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The Western and Eastern Tailed Blue Butterfly
July 06, 2013

Welcome to the Flying Butterfly!

Both the Western and Eastern Tailed Blue Butterfly are very common.
Blues are Gossamer Winged Butterflies.

Other butterflies detailed in the Flying Butterfly include:
Buckeye Butterfly and the Monarch and Queen Butterfly

Gossamer Winged Butterflies are from the Lycaenidae Family, which also includes Coppers and Hairstreaks. As for the Tailed Blue Butterflies, these two are different from the other Blues because of their tails.

Combined, both Tailed Blue Butterflies are found throughout the United States, Canada and Northern Mexico. The Eastern Tailed Blue butterfly (Everes comynatas) is found from the east coast out as far west to North Dakota on down through parts of Texas. The Western Tailed Blue butterfly (Everes amyntula) is found from the west coast, throughout Canada as far east to the Great Lakes.

These two Tailed Blue butterflies are abundant in numbers and it is highly likely you'll see them. They are slower flyers and don't travel far. It is not uncommon for various colonies to go extinct periodically due to severe weather which affects their food and host plant sources. Populations do re-emerge.

Blues are some of the smallest butterflies. The Eastern Tailed Butterfly has a wing-
span up to 3/4 inch. The Western Tailed Blue Butterflies are slightly larger.

Eastern male butterflies are an iridescent blue on the top of their wings. A narrow black border outlines both front and back wings. The Western male has the same coloration only more pale.

Eastern and Western Tailed female butterfly colors vary more with brownish to grayish tones. As with the male, The female Western Tailed Blue is more pale.

Both the males and females of each species have a black and orange eye-spots on the tail of their hindwings. The Eastern Tailed Butterfly, however,
has two eye-spots and with the Western Tailed Blue there is only one.

Both Tailed Blue Butterflies have white-fringe running along their wings and one thread-like projection from their hindwings.

Caterpillars, or butterfly larva, are very small. The Eastern Tailed Blue caterpillar has brown stripes and the Western Tailed Blue has Purple-pink stripes. Larvae, or butterfly pupa, can vary with shades of tan to cream color. Pupa are also hairy.

Metamorphosis for Tailed Blues/Blues

This varies depending on regions. Egg and Larva for Tailed Blues are very difficult for humans to spot.

Interesting Points about Tailed Blue/Blue Butterflies

  • Their relationship to ants, which is unique to Lycaenidae butterflies.

    Blue Tailed Butterflies secrete a sweet honeydew rich with sugars and proteins providing food for ants. With ants dependent on these secretions they protect the Caterpillar from predators and parasites. Ants also groom themselves by brushing their legs and antennae on the caterpillar.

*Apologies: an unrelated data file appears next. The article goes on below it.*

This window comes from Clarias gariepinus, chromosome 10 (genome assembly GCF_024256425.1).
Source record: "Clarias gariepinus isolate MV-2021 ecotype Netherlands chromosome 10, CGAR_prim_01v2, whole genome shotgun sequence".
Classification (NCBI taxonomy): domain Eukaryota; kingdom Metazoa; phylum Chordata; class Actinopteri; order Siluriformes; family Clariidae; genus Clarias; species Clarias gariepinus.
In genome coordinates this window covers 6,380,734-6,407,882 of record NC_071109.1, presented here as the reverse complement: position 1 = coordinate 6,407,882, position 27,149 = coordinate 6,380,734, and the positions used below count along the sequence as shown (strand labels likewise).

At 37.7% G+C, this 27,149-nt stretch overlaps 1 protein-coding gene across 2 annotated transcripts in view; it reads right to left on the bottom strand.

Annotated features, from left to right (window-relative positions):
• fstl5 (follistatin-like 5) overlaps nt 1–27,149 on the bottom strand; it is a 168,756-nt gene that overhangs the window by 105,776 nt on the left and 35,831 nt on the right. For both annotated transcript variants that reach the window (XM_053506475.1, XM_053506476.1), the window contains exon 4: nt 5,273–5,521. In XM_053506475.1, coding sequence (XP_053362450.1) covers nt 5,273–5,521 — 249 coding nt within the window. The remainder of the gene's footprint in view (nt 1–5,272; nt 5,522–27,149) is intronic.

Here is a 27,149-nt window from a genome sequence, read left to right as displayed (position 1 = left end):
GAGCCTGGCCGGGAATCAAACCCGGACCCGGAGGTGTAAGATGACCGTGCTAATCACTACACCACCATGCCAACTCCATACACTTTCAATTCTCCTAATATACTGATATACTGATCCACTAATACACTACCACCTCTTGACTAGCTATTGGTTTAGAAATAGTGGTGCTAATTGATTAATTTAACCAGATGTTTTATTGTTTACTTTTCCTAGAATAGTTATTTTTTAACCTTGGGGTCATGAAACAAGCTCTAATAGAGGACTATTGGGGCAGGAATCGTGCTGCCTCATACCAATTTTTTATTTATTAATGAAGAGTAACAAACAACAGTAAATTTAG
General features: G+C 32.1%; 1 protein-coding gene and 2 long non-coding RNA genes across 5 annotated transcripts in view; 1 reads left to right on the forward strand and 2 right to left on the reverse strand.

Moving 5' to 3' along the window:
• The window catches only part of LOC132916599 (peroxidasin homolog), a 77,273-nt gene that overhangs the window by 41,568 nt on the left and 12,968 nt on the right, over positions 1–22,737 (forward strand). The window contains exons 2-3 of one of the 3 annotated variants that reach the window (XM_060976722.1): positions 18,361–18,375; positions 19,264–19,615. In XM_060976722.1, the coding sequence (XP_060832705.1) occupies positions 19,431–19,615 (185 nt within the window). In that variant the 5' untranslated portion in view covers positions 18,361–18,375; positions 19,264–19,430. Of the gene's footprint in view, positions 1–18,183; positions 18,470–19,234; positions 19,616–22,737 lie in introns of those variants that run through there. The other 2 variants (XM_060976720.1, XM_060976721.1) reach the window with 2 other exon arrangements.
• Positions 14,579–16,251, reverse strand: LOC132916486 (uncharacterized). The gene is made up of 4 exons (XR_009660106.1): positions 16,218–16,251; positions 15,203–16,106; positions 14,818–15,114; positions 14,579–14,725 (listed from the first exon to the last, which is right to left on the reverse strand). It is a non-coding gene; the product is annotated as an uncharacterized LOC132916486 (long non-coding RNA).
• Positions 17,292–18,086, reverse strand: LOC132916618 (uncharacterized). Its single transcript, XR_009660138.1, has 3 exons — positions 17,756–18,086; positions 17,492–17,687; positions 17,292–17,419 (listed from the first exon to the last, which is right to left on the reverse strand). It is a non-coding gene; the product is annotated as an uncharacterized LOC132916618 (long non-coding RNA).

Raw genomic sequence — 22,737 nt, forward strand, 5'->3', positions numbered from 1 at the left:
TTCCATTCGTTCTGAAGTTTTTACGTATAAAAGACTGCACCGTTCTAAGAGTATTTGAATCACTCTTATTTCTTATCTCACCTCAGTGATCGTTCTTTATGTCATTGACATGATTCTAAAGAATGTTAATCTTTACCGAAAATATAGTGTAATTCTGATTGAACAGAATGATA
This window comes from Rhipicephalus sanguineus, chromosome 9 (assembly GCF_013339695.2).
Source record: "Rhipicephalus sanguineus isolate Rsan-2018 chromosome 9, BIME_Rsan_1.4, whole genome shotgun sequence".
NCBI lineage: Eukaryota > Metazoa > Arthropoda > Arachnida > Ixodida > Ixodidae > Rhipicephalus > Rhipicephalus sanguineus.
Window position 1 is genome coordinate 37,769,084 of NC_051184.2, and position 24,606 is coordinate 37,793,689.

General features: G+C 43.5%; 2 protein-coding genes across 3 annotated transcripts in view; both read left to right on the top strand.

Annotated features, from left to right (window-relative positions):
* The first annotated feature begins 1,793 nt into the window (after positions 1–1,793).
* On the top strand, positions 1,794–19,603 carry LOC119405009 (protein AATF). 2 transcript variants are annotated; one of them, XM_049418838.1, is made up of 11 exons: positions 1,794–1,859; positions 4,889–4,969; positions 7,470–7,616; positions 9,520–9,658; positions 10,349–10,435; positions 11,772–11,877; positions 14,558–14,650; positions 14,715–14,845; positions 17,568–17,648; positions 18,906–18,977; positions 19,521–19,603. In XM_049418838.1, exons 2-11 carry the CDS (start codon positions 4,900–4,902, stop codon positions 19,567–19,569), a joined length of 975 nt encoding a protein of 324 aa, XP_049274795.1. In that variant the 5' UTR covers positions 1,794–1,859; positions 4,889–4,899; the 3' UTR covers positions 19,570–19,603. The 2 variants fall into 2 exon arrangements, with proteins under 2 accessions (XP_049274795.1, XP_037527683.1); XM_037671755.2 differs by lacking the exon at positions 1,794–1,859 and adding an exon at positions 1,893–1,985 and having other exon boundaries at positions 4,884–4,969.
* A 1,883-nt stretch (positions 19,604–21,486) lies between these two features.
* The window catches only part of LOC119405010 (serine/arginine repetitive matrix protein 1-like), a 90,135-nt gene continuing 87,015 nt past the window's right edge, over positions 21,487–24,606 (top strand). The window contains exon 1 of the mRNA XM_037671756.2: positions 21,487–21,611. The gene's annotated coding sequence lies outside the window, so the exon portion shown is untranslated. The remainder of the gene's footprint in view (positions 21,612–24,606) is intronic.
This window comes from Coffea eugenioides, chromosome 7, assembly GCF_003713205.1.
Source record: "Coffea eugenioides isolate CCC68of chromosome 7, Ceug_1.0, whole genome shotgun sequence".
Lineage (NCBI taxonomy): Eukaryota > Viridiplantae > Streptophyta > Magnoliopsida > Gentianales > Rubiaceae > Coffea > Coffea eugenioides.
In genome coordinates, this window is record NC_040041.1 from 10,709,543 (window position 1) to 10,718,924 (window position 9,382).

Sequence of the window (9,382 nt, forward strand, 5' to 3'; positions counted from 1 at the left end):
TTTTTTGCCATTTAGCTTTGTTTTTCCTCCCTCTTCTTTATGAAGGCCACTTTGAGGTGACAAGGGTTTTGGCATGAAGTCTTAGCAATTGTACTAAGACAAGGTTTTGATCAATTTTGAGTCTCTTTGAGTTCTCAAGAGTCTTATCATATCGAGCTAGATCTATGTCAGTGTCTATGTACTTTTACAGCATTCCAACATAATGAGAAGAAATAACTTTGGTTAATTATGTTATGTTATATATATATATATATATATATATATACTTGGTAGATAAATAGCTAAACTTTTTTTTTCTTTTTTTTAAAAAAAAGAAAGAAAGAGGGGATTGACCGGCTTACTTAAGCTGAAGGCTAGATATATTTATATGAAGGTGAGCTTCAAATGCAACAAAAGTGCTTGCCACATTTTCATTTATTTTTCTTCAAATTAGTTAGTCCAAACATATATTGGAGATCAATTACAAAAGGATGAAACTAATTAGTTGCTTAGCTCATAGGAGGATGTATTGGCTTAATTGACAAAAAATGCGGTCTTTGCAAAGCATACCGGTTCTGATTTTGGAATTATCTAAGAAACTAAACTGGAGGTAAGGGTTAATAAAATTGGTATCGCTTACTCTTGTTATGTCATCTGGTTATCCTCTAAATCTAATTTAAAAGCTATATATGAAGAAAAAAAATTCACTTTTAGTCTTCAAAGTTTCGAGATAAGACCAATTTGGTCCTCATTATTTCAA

• When basking, rather than have wings out flat as most butterflies do, the Tailed Blues have their wings at a 45 degree angle.

  • When males puddle, others follow forming what is called a 'puddle club'.

  • Blues (and Hairstreaks) rub their hindwings together while basking, feeding and puddling. By doing this predators mistake the hindwing eyespots as the head of the butterfly.

    Once the predator move in to attack the 'false' head, the butterfly can escape.

  • Outside of the tails, when all Blue butterflies have their wings down it is very difficult to distinguish different species. Once the wings are up, the bottom of the wing is where the different patterns are found allowing proper identification.

With exception, most Blues are found in open, sunny area, including the Western and Eastern Tailed Blue Butterflies. These can be both a natural habitat and man made.

Blues lay their eggs on immature flower buds or on the stems. These
are a hardy species and caterpillars often hibernate in the fruit pods
of their butterfly host plants.

Once hatched, butterfly caterpillars feed on those developing flower seeds. Be aware with your butterfly garden that those hosts they are attracted to could reduce early spring blooming.

After winter Eastern Tailed butterflies:

  • In the north emerge about May through September.
  • In the south they emerge late February/March through November.
The Western Tailed Blue butterflies:
  • Are seen about March through October/November, depending
    on area.
  • In the northern regions the Western Tailed has only on brood whereas in warmer climates like California the females will have several broods.

Butterfly Host Plants for Tailed Blues:

  • Clover (Trifolium spp), Both Red and White
  • Lupines (Lupinus spp)
  • Sweet Clovers (Melilotus spp)
  • Vetches (Vicia spp)
  • Legumes/Beans (Fabaceae)

Preferred Nectar Sources:

  • Legumes (Fabaceae)
  • Asters
  • Cinquefoils (Potentilla spp)
  • Clovers (Trifolium spp)
  • Yarrow (Achillea spp)
  • Butterfly Bushes (Buddleia)
  • Dame's Rocket (Hesperis matronalis)
  • Lavenders (Lavandula spp)
  • Mints (Mentha spp)
  • Zinnias (Ainnia spp)
  • Oregano (Origanum sp)

Consider growing an herb garden.
Blues are attracted to many kinds of scents.

Until next time, Happy Gardening!

Elizabeth @ Easy Butterfly Garden

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